It’s taken 50 years but mountain rescue volunteers finally have a home of their own.

Holme Valley Mountain Rescue Team (HVMR) has bought outright its first permanent base exactly five decades years after it was founded.

The team launched in 1965 following the tragic deaths of two Scouts on the moors.

The volunteers called a small coach house in Meltham’s Robert Ashton Memorial Park home until 2002 when they moved in with firefighters in Marsden.

In 2007 they hatched a plan to build a purpose built HQ back in the Meltham park.

But when firefighters announced they were to leave the Manchester Road station in 2012, HVMR began talks to purchase the building.

More than £60,000 has been raised by members of the public and local firms and the purchase was formally completed this week, exactly 50 years after the group was founded.

HVMR assistant leader Owen Phillips said it was great that they finally had a dedicated building for decades to come.

“It’s fantastic to have security for the future and ample space to train and store vehicles.

“We’ve also got expansion space for our growing team, which is getting bigger all the time.

“As the team’s role has developed over the years, we have acquired more and more specialist rescue equipment, and having a dedicated building with facilities to store and maintain this equipment is vital.

 

“We also garage and maintain two emergency vehicles which are kept in a state of constant readiness and require extensive facilities to train our members and keep everyone up to speed with the technicalities of rescue, casualty care and the use of specialist equipment and medical supplies.”

The former fire station has been reconfigured to the team’s requirements, providing facilities such as a control room for planning managing incidents, gear storage facilities, a drying room, a kitchen, toilets and a training room with audio-visual facilities, as well as dedicated vehicle bays.

HVMR now has about 90 volunteers with between 35 to 50 on call to go out on rescue missions at all times.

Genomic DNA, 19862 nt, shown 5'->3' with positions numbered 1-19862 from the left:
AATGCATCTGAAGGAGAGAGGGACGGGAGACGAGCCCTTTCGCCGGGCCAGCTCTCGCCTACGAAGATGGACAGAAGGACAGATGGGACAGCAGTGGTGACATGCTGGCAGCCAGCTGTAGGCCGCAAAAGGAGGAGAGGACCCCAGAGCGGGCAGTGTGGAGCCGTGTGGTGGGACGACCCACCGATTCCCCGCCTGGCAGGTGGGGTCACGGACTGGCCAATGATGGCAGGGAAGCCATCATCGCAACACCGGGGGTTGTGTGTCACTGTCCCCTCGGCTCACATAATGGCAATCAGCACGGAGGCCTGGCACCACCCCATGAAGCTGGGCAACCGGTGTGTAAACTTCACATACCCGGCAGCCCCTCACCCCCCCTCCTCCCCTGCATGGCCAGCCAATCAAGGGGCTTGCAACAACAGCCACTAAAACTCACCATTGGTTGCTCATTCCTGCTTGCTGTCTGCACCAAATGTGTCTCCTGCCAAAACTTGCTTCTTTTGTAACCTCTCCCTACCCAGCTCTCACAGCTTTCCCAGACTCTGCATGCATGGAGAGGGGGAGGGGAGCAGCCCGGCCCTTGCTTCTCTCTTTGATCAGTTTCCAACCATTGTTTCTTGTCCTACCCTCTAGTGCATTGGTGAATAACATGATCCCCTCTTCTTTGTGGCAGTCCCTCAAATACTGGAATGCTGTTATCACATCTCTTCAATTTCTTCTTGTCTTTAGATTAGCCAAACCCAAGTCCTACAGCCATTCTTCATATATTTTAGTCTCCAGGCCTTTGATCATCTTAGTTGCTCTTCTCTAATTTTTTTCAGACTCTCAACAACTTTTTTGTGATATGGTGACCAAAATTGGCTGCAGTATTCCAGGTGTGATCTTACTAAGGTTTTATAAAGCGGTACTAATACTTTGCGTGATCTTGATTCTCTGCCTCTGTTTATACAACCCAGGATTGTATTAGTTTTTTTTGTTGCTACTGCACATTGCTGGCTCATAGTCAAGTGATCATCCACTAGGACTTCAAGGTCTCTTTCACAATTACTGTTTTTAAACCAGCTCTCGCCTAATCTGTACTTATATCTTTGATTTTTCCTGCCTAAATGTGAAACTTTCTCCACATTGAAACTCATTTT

The team now responds to an average of 25 to 30 incidents a year, assisting those injured or in difficulty on the moors and crags, searching for missing persons, evacuating casualties from difficult-to-access locations and providing a vital lifeline to the ambulance service during harsh winter conditions.

They also play an important part of the local civil contingency plans for major incidents and emergency planning.

Although it is primarily concerned with upland and rural areas, the team’s operational boundary covers the southern half of West Yorkshire – an area of over 1,000 square kilometres – including diverse geography ranging in altitude from 7m to 580m above sea level.

It is not uncommon for the team to be called in for searches closer to the area’s metropolitan centres of Leeds, Huddersfield, Wakefield, Dewsbury Pontefract and Castleford, providing vital assistance and expertise to West Yorkshire Police.

The Holme Valley Mountain Rescue Team will host an official opening event for the new headquarters building in April.

Find more information on Holme Valley Mountain Rescue Team at www.holmevalleymrt.org.uk or follow the team on twitter: @HVMRT or Facebook: www.facebook.com/hvmrt